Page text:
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Hulls And Hulks In The Tide Of Time

February 2024
1min read

The Life and Work of John A. Noble


by Erin Urban, John A. Noble, and Allan A. Noble in association with the John A. Noble Collection, 269 pages, $75.00 . CODE: NOB -1

The marine artist John A. Noble once refused to join an exhibition sponsored by the National Maritime Historical Society, explaining, “The work of these sailboat and historical buffs probably has its place, but I really hate like the devil to be confused with them. I draw only contemporary things—things I have seen and which I may have the background to interpret.” Born in Paris in 1913, the son of an American expatriate painter, he found his lifelong subject in the rotting hulls of abandoned sailing ships at Port Johnston, a onetime coal port on New York Harbor’s Kill van Kull. There he observed and recorded ghostly vestiges of the last days of sail.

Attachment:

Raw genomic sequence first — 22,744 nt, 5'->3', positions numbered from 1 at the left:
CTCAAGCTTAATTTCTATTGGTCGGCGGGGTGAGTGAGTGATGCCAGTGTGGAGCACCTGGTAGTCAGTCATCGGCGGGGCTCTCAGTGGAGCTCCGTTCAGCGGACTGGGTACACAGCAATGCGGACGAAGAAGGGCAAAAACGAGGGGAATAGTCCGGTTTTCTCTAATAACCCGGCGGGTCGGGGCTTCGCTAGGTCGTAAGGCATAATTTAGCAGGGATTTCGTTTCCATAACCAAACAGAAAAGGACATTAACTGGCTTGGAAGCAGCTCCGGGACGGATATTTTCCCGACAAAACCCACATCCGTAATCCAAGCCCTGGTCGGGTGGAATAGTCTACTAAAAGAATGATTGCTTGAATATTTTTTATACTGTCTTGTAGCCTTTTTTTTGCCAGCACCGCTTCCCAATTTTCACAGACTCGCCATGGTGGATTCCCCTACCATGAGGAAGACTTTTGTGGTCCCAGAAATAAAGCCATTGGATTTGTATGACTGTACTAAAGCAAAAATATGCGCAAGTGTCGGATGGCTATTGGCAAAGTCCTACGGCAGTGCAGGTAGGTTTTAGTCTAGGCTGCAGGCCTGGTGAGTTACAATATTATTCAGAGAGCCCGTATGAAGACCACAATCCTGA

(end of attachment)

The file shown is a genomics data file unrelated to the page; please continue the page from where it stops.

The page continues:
The views reproduced here are black-and-white lithographs (Noble apparently liked working in a medium seamen could afford), and they appear with commentary excerpted from the artist’s essays and letters—which are fluent enough to suggest that Noble may actually write better than he draws.

Noble was by all accounts a difficult and irascible man. He railed against maritime museums as “little Disneylands” and scorned America’s frenzied embrace of Operation Sail during the Bicentennial, since the same year the Army Corps of Engineers was blasting and removing tall ships sinking in the mud at Port Johnston. In 1976 the last of the retired seamen housed at Sailor’s Snug Harbor on Staten Island moved out, but in the eleventh hour, thanks in part to Noble’s noisy protest, the buildings there were saved. Noble’s drawings, prints, and writings are now housed there. This volume, a catalogue raisonné of his prints, also serves as a personal and idiosyncratic cruise through America’s maritime past.

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